"A typical day … first I want to say thank you, for this interview, and thank you in doing the work that you do. A typical day is very untypical because you never know what is gonna happen. You know, taking it from today, we have a visitor, Dr. Bear, that does acupuncture treatment. He works with people, and takes care of people. He just got here from Japan. He travels all around the world taking care of people, so you welcome him and show him that respect. You’ve always got to honor those that give of their life…give of their time. You’ve got to honor them and give them that respect. I got up at 5:30 this morning to write down a list of all of the things that have to go out today. You never know. Sometimes it might get slow, and I get a chance to go on the computer and do some research. A lot of it involves setting up meetings, conference calls, fundraising, attending meetings, and trying to find some time for myself."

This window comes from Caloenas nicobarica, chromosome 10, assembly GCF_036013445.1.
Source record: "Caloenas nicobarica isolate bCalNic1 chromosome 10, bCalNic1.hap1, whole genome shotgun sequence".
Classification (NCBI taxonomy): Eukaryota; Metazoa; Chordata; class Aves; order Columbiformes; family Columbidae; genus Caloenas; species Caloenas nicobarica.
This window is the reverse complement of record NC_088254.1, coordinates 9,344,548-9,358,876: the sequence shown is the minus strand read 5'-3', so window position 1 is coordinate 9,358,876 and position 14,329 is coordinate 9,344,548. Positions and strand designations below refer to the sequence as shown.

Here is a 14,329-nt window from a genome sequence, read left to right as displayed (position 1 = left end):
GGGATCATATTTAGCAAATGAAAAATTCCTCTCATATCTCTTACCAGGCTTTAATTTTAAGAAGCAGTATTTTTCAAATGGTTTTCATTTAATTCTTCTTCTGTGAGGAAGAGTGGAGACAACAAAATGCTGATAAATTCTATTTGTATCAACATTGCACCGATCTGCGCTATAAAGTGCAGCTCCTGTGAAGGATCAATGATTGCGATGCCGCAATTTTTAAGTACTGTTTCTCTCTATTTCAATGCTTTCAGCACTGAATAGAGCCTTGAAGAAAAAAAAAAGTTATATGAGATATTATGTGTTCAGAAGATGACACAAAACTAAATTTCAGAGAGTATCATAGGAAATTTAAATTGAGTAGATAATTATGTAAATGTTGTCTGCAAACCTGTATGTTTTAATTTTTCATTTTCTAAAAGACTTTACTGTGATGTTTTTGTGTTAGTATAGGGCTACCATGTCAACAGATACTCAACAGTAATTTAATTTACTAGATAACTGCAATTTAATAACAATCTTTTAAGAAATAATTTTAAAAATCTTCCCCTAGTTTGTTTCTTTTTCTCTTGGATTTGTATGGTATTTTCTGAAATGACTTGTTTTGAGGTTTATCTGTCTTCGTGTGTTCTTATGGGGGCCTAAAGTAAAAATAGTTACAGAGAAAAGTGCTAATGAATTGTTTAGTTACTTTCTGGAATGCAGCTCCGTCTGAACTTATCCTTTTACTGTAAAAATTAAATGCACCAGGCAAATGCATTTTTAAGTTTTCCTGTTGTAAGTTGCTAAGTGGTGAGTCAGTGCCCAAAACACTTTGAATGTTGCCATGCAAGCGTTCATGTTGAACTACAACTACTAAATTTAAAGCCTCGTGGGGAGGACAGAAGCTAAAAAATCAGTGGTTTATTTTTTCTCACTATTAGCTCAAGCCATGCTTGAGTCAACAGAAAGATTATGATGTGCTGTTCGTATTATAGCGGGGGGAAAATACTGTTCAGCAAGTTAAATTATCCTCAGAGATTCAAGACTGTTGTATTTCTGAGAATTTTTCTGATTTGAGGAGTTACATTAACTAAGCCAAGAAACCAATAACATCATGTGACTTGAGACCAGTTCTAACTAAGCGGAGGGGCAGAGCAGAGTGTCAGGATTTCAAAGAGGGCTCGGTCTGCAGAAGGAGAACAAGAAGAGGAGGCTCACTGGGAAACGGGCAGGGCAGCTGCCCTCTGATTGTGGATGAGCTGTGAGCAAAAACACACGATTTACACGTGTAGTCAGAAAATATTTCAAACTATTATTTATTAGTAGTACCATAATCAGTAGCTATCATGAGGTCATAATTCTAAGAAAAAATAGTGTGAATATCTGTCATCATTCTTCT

It seems like you are very involved with the community at this point.

"In different segments of the community, there’s a lot going on here in Santa Cruz. There are certain projects on the table that we need to be aware of, and also the projects that we have to make Barrios Unidos a stable organization here for the next generation."

What do you enjoy most about you current work here?

"Well, I’ve been doing this job over thirty years, and it’s the people. There’s a lot of positive [people]. There’s also negative stuff that goes on in the streets that you have to deal with. But for me, watching someone change [his or her] life around. It’s something that you can see; [something] you can witness and have a little part of. It’s incredible work. I enjoy every day that I come to work. I feel good about what I’m doing, and I feel good because we are making some change in this world."